3rd February 1730. Exchange Alley.


Interior of Jonathan’s (Jonathan Miles) coffee house from which the Stock Exchange evolved.

The tradition of competitive market information started in 1698 when John Casting from his base at Jonathan’s Coffee House published prices, on Tuesdays and Fridays, for coal, salt and paper in, ‘The Course of the Exchange and Other Things’. 


Founded in Exchange Alley, Cornhill in 1680.

The Joint Stock Companies emerging in the 1600.s gave men a means of something to do with their money other than buy land or lending. So middlemen rose between investors and entrepreneurs as the commercial boom of the 17thc led to a growth in the number of companies.

By 1695 there were at least 140 of these companies requiring parliamentary regulation in 1696 for a licensing system for brokers.

At that time Lloyds Insurers and city merchants operated from coffee-houses before moving into the Royal Exchange, (near the Bank of England), but not those dealing in Stocks as they were banned owing to ‘Rude Manners’. They were thus forced to continue to operate from coffee houses such as Garroways and Jonathan’s.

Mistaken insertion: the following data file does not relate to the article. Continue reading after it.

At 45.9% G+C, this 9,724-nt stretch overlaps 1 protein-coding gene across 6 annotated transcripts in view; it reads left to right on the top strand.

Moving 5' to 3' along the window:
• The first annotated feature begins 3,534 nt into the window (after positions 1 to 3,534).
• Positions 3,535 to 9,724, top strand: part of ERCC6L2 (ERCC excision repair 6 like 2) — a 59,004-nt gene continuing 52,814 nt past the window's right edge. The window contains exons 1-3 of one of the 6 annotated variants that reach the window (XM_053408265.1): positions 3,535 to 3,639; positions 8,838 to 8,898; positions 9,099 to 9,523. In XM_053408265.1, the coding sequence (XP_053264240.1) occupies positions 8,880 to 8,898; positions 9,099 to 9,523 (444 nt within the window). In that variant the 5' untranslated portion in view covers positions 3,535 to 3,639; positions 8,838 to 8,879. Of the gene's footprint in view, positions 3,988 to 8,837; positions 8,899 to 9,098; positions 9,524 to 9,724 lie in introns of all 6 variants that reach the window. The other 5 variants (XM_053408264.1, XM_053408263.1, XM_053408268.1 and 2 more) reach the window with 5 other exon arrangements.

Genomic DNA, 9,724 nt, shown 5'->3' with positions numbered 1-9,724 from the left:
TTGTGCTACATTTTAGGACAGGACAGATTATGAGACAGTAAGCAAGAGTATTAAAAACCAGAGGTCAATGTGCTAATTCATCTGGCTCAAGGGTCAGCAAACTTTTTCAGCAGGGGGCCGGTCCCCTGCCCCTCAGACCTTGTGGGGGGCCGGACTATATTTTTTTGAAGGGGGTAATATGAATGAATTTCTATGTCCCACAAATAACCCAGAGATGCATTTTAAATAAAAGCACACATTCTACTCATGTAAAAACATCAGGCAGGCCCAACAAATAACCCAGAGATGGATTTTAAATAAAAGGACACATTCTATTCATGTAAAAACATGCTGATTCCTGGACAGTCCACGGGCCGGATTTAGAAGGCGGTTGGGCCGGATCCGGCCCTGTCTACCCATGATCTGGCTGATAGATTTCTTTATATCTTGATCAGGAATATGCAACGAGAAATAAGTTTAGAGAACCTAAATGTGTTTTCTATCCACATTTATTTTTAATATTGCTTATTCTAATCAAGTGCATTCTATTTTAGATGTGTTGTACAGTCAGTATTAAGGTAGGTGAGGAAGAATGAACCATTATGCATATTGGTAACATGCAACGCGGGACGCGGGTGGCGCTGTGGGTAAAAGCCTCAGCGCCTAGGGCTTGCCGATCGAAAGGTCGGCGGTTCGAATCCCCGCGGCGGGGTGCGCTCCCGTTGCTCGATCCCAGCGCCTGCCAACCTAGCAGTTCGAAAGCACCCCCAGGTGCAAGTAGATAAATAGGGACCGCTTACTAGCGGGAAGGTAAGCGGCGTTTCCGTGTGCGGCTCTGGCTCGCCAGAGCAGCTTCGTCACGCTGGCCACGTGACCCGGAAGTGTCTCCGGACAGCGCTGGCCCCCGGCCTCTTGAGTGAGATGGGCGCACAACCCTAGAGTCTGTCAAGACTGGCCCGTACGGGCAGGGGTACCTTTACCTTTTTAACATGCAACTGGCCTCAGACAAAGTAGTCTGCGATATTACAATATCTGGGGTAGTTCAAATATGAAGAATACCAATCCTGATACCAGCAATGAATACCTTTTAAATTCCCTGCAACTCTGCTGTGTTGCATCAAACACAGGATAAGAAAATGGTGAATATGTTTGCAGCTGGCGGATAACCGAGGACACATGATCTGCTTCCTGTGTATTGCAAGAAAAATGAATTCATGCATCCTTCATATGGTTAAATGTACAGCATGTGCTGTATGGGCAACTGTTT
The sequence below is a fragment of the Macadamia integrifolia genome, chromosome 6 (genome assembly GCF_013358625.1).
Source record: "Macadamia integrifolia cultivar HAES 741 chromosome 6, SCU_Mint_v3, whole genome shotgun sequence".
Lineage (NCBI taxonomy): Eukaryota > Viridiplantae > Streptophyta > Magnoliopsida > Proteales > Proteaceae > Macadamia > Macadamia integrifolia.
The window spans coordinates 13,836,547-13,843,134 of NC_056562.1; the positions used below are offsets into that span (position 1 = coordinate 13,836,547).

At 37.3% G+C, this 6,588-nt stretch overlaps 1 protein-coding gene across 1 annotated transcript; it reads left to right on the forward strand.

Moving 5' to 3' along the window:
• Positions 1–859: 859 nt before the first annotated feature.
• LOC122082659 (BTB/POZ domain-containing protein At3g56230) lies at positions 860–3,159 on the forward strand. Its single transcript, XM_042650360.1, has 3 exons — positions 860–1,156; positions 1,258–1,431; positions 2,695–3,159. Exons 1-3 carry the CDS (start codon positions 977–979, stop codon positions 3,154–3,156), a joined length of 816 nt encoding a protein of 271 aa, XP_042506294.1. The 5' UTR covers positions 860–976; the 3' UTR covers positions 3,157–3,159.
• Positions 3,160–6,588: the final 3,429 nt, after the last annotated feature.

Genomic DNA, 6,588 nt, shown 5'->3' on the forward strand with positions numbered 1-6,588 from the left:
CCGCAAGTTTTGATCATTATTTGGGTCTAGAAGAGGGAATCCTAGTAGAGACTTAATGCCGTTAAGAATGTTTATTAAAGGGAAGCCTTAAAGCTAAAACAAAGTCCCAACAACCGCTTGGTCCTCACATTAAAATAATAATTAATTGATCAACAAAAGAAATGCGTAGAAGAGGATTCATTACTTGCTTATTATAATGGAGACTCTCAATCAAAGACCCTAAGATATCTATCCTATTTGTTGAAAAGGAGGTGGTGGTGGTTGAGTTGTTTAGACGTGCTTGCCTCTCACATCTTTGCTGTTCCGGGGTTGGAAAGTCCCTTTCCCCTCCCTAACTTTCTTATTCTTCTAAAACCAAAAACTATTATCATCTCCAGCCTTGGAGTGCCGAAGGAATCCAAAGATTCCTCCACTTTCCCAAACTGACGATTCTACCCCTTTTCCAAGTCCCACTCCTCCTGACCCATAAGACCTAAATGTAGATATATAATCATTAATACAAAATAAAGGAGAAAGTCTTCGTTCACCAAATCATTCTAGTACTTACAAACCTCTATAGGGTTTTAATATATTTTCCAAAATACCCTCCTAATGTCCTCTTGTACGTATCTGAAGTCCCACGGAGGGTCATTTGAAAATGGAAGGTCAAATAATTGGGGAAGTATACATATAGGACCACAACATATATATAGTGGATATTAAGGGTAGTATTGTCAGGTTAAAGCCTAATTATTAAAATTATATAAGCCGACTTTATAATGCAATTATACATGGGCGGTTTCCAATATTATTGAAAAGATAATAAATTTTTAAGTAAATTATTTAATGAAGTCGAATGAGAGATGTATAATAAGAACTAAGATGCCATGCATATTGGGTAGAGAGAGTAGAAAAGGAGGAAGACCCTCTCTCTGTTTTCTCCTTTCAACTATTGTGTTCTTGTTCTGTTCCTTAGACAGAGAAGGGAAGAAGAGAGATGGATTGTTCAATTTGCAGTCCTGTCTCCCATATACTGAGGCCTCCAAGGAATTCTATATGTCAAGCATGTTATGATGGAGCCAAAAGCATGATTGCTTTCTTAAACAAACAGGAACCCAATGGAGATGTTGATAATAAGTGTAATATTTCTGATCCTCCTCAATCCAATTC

However these houses had become so numerous, with all the potential for sedition and political ferment, that Charles II in 1675 ordered them to be closed down believing they ‘originated malicious rumours about the government’.

But this knee-jerk reaction of the King had to be reversed quickly as his Ministers were great coffee drinkers and demanded the abolition of the edict.(1)


Liverpool Stock Exchange. 1874 Print.

1960.s looking down at Kaffirs market.

Stock Exchange 1960.s looking down at the Kaffirs Market.

By TODAY in 1730 the first stock market quotations were published in the London Daily Advertiser.

The first Stock Exchange was opened in 1773 in a custom built building on the corner of Threadneedle Street and Sweetings Alley in the City.

By the middle of the 19thc therefore a Stock Exchange with more than 1,000 brokers joined the Royal Exchange and Bank of England in the City of London, and set to become the world’s financial centre  and epitomising the liberal laissez-faire international order.


(1) Banned on December 29th and set to come into force on January 10th, but reopened on Jan 6th.





alamy/1960.s /Pic.

Prints Old and Rare/Pic of Liverpool.

conversational.leadership/Pic of sign.

Britishmuseum.org/Pic of Jonathan’s.



Tags: , ,

About colindunkerley

My name is Colin Dunkerley who having spent two years in the Royal Army Pay Corps ploughed many a barren industrial furrow until drawn to the 'chalk-face' as a teacher, now retired. I have spent the last 15 years researching all aspects of life in Britain since Roman times.

Leave a Reply

Fill in your details below or click an icon to log in:

WordPress.com Logo

You are commenting using your WordPress.com account. Log Out /  Change )

Google+ photo

You are commenting using your Google+ account. Log Out /  Change )

Twitter picture

You are commenting using your Twitter account. Log Out /  Change )

Facebook photo

You are commenting using your Facebook account. Log Out /  Change )


Connecting to %s

%d bloggers like this: